Former national vice-chairman in the southwest zone of the People’s Democratic Party (PDP), Olabode George has reacted to the resignation of Peter Obi from the party ahead of the primaries.
Obi, the former governor of Anambra State in a letter dated May 24, 2022, addressed to PDP national chairman Iorchia Ayu, resigned from the party.
Olabode during Channels Television’s Politics Today on Wednesday said he was taken aback by the news of Obi leaving PDP.
George said he was not happy about Obi’s decision and that he shouldn’t expect to win every time.
He said, “Once that news broke, I was taken aback because Obi Peter has established himself as a respectable and responsible, gentleman; very resourceful both in human resources and other endeavours of life.
“But for him to have dumped the PDP, I don’t know why he did that, it’s a pity that he actually dumped the party.
“Life is full of imponderables; you can’t win it all the time and Nigeria is still developing.
“I’m not very happy but maybe he has another plan, I don’t know why. I have a lot of regard and respect for him and every presidential aspirant in our party that came to Lagos to lobby delegates.”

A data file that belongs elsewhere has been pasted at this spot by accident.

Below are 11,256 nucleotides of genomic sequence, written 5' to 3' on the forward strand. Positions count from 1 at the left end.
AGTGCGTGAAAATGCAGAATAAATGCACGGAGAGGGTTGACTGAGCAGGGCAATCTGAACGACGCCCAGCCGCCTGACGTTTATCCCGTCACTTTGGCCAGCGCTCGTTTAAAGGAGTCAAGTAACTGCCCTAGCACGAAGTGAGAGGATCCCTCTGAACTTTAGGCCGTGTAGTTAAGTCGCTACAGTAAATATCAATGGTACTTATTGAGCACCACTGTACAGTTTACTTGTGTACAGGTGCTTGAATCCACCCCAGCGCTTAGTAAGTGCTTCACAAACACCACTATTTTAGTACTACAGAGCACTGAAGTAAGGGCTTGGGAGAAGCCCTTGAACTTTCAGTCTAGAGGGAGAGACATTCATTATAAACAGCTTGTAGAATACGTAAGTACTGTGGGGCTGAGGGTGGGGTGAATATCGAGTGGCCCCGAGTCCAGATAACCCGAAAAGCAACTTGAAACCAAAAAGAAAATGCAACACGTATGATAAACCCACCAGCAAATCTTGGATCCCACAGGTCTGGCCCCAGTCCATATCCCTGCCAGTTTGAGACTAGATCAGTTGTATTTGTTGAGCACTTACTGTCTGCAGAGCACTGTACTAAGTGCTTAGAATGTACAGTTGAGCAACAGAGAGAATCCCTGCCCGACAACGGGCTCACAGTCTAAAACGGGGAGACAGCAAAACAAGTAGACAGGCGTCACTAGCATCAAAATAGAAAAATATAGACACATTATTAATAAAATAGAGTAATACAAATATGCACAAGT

He said it is very important for the PDP to present a candidate that does not have a filthy record for the presidential election.
“I was particularly very happy with every one of them (aspirants) but who will win? I’m not a soothsayer, and I don’t hold a crystal ball. May the best win but the most important is whoever we present to the Nigerian public must be somebody that has character, that has a high track record of responsibility, not somebody that has filthy things in his closet because the public office is a public trust,” he said.
He further appealed to Nigerians to stop comparing the country’s democracy to that of the United States of America which is over 200 years old while Nigeria is still a developing country.
He said, “My appeal to everyone in this country, don’t think that, yes don’t think that Nigeria is America yet. America is over 200 years old; even there, democracy is not perfect.
“We are still like a toddler when we talk about democratic dispensation, so it will take time, and democratic practice is not a 100 metre-dash, it is continuous. You win some, you lose some but the most important thing is after an election, there will be a post-mortem analysis during which the failures and drawbacks will be looked at and we make amends for us to start growing.”